For 16-year-old Essie Rosenfeld, life in New York City revolves around a slowly-moving spiral of home, caring for her young sister and working tirelessly at the Triangle Shirtwaist Factory, where she earns just enough money to help support her family — and still have a few coins leftover for her true passion: hat-making.
It’s 1911 and the Rosenfelds, still grieving the loss of Essie’s father, are struggling to stay afloat. Essie’s mother has deteoriated into a shell of a woman, leaving her eldest daughter to care for Zelda, the baby she was carrying when her husband died. Exhausted and bitter, Mrs. Rosenfeld pushes her duties onto her eldest — who fights, also, to keep her younger brother in line.
It’s in the midst of this push-and-pull chaos that Essie meets Harriet, a young woman who arrives at the factory looking as out-of-place as a diamond on the factory floor. Essie is told to teach Harriet what she knows about the construction of shirtwaists — and Harriet, scared but desperate for employment, does her best to keep up. As their friendship grows, Harriet and Essie begin to lift one another from the frightened malaise that has taken over their lives — and maybe, possibly, give them the strength to move forward. Until the unimaginable happens.
Jacqueline Davies’ Lost is everything I just described, but it’s so, so much more than that, too. We can sit and classify the novel in a variety of ways — historical fiction; young adult — but nothing can truly come close to what actually happens here. I started the book at 8 p.m. on a weeknight, intending to just read until I got drowsy, and put it back down at 2 a.m. when I knew full well I’d have to be up in four hours. I read it straight through — without pause. And if I had it to read all over again, I’d probably do the same.
As readers, we understand from the get-go that Essie has recently endured some sort of trauma — and that her home life isn’t exactly as she’s describing. We know, basically, that there has been a death in the family . . . just as we know that Essie is unwilling, or unable, to recognize it. When Harriet arrives on the scene, Essie is struggling to piece together her memory from recent weeks — and to begin to understand what has happened to her.
More than anything, the novel felt like an exploration of grief . . . and as such, you’d expect it to be depressing, plodding and painful. But Davies writes with a light hand, showing us shades of Essie and revealing facts over time — never letting us get muddled down in the shadowy details. Each character became so real to me, vivid and beyond description — and even those I wanted to dislike, like Essie’s mother, were sympathetic figures. While Zelda was wild and “spoiled,” I couldn’t help but fall in love with her, too — especially since Essie clearly loved her beyond reproach. The love that Mrs. Rosenfeld couldn’t provide fell to Essie to give, and she had it in spades.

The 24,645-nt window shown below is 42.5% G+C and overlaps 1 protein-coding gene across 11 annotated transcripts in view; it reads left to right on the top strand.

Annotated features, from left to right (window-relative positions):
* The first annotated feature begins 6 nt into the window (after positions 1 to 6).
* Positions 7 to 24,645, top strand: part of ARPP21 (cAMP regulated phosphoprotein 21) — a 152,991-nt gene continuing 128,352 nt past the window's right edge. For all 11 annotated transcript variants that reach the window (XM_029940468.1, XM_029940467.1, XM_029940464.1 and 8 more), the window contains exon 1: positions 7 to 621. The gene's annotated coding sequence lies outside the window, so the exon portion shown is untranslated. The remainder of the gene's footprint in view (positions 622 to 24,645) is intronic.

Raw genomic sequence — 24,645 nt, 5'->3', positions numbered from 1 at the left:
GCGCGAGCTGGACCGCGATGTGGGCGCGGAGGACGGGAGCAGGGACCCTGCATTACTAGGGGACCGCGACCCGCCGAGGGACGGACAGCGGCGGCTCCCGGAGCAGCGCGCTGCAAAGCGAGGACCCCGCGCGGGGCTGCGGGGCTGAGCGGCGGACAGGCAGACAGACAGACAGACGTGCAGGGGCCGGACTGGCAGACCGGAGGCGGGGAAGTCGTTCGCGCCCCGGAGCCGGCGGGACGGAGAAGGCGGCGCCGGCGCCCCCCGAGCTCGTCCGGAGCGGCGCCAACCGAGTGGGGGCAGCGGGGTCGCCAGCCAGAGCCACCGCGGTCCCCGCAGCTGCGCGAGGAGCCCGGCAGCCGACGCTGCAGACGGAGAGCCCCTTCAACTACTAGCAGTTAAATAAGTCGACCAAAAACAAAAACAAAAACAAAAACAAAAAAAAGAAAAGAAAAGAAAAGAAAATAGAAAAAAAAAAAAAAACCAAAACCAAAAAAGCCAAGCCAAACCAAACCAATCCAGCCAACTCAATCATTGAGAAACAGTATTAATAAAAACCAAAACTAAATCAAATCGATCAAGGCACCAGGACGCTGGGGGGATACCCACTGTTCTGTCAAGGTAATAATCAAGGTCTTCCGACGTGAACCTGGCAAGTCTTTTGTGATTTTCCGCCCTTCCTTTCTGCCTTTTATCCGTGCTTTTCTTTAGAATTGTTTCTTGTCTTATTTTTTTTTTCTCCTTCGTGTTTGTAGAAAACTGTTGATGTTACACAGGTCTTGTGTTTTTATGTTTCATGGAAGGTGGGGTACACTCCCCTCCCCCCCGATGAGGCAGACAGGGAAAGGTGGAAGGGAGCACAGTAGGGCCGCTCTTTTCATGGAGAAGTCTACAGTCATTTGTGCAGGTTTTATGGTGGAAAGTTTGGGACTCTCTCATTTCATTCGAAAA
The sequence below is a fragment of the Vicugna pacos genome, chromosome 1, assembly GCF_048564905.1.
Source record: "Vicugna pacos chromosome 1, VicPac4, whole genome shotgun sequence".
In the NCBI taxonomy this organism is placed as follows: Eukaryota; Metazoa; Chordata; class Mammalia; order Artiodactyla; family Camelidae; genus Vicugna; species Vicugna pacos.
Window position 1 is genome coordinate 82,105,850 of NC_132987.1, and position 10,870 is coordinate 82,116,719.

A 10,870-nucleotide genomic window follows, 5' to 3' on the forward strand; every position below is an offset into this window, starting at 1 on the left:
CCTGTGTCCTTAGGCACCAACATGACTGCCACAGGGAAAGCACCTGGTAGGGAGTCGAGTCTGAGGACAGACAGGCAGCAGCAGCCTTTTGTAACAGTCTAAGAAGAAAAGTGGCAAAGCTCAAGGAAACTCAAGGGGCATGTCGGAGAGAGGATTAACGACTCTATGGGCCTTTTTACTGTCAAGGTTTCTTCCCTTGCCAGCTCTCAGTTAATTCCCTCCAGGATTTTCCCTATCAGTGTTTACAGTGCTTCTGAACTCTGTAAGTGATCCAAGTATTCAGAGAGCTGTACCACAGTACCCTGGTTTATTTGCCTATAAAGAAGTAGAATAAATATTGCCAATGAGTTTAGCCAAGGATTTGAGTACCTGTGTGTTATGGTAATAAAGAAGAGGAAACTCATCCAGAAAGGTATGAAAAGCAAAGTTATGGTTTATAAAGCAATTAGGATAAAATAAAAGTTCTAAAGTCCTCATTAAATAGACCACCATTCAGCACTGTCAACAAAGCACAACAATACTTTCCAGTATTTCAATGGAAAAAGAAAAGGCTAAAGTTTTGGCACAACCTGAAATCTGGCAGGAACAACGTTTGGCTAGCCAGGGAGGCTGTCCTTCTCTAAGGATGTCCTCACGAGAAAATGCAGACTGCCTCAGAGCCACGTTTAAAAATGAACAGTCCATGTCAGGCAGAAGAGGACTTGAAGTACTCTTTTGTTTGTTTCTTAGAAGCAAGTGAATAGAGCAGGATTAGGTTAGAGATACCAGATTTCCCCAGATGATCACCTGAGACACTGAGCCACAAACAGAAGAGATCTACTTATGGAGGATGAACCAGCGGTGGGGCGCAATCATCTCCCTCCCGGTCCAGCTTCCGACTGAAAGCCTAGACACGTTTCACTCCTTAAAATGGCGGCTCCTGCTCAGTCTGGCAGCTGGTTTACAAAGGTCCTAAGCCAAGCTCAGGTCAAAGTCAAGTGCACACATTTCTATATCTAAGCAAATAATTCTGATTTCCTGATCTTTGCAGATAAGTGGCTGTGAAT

The juxtaposition between the boring, dull work Essie performed in the factory and the whimsical, imaginative and fun of her hat-making was interesting, too, and was the perfect way to showcase how talented Essie was — though her life in New York kept her mired in anything but creative pursuits. It was impossible not to want a hat from Essie — the devoted sister, the dutiful daughter. And, as in Harriet’s case, the loyal friend.
As a modern woman, factory life is impossible for me to imagine: the incredibly long hours in a hot, dirty factory, often without breaks; the painful, time-consuming work; the terrible lighting conditions; sharing a work space with so many other tired, exhausted women, and for so little pay. I work in a comfortable, air-conditioned office, where I’m compensated well for my work. I have a college degree. I get a lunch break. And at the end of the day? Well, if I ever got tired of what I do — or felt like I was being treated unfairly — I could leave. Get a new job. Move.
For someone like Essie? Well, that was out of the question. And when Harriet comes onto the scene — Harriet, the enigma — you realize just how out of the question it was for her, too. Learning about Harriet throughout the course of the novel, including the own secrets she wore close to her heart, was fascinating.
In fact, that’s a good word for Lost: fascinating. Full of rich imagery and unforgettable passages. And though it’s hard for me to classify in a few simple words, I’d recommend it very highly to fans of historical fiction and young adult — or anyone looking for a heartbreaking story. Not a novel I’ll soon forget.
4.5 out of 5!
Lost was read in conjunction with Nerds Heart YA, a tournament showcasing under represented young adult literature. Check back tomorrow for my review of Julie Hearn’s Rowan The Strange, and then visit to find out which of the two novels will advance to the next round! My decision will be made with Nicole of Linus’s Blanket and posted tomorrow evening.